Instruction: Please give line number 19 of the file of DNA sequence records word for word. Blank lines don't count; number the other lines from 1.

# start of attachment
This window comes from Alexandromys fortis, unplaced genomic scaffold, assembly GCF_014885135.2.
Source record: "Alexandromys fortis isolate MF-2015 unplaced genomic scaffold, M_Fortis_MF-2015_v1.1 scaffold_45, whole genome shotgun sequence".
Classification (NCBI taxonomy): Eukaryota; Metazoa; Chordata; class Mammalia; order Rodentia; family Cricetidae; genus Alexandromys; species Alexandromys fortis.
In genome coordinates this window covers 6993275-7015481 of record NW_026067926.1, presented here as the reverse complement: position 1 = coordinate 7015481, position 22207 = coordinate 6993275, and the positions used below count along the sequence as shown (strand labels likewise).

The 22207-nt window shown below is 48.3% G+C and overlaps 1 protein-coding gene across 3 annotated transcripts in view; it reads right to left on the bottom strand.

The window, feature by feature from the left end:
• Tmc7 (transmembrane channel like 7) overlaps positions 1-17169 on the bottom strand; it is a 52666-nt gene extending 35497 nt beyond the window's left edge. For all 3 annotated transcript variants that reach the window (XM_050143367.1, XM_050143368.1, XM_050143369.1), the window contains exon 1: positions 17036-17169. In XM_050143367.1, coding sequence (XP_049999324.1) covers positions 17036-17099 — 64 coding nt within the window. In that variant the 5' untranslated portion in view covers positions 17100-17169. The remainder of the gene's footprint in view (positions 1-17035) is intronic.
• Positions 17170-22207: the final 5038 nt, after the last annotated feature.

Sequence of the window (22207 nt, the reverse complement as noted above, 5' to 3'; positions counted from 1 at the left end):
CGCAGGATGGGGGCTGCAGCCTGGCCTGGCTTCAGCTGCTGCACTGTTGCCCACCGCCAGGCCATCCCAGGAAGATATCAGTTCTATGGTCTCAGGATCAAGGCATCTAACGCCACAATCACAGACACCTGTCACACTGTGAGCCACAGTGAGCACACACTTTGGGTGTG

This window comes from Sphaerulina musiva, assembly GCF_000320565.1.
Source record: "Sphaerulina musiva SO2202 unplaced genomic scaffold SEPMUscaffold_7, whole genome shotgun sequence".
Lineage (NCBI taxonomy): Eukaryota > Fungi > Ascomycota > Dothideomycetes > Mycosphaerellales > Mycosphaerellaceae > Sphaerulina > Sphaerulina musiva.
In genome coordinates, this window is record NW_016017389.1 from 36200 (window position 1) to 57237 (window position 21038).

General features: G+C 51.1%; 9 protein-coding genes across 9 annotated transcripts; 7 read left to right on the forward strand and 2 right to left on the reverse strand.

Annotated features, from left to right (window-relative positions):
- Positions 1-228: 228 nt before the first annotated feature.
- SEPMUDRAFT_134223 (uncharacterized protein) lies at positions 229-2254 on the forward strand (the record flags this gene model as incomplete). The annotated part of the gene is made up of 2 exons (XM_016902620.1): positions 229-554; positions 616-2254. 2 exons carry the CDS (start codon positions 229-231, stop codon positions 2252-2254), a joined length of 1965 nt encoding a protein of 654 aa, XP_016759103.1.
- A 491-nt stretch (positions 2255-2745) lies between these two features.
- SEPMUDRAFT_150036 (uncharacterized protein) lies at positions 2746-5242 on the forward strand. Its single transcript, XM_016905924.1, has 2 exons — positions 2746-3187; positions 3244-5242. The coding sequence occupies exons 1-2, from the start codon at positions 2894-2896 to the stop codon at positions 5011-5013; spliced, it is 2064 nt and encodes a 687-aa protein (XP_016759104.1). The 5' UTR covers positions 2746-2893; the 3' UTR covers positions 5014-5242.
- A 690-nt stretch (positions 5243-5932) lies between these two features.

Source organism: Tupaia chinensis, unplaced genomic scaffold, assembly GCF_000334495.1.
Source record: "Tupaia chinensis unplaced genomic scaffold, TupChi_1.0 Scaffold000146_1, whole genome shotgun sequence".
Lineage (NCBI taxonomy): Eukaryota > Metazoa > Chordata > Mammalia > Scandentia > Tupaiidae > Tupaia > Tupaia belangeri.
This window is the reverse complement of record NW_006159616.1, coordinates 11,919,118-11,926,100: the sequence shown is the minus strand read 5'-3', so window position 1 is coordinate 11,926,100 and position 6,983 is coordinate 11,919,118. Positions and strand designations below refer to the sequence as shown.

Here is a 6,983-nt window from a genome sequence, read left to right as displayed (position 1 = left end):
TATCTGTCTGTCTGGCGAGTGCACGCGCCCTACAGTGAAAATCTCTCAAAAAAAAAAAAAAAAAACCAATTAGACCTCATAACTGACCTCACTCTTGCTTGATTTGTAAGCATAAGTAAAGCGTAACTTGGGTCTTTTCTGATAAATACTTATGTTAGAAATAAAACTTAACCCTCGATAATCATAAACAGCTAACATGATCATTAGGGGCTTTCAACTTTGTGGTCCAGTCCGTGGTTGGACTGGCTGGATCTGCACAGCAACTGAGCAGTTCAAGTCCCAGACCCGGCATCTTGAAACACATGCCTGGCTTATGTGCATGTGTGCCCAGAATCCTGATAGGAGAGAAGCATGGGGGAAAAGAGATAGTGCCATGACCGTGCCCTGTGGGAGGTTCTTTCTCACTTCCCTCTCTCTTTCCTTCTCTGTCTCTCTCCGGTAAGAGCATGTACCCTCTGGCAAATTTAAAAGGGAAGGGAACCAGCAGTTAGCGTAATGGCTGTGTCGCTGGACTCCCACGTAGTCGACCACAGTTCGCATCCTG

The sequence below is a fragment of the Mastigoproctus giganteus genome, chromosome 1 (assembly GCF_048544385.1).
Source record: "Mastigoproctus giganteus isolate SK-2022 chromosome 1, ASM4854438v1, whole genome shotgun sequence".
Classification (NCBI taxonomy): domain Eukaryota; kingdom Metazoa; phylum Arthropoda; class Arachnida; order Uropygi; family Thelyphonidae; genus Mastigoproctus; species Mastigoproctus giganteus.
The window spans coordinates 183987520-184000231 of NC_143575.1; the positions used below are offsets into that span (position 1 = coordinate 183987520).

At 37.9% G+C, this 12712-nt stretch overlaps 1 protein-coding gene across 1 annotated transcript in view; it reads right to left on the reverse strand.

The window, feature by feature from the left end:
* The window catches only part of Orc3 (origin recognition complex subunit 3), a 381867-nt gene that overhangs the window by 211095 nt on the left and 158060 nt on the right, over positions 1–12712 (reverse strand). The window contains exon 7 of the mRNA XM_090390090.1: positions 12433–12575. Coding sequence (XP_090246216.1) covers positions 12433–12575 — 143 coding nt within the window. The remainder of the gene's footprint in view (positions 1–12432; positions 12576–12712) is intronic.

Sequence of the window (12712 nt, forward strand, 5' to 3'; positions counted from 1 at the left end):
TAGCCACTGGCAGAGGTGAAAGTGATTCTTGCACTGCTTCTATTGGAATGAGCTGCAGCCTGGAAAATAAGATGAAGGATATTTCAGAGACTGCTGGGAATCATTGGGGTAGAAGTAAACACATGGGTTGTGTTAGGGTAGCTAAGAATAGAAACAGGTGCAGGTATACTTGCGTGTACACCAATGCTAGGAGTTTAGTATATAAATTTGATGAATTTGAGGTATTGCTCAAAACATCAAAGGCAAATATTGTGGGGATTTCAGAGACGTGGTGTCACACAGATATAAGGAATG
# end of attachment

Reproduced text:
- A 491-nt stretch (positions 2255-2745) lies between these two features.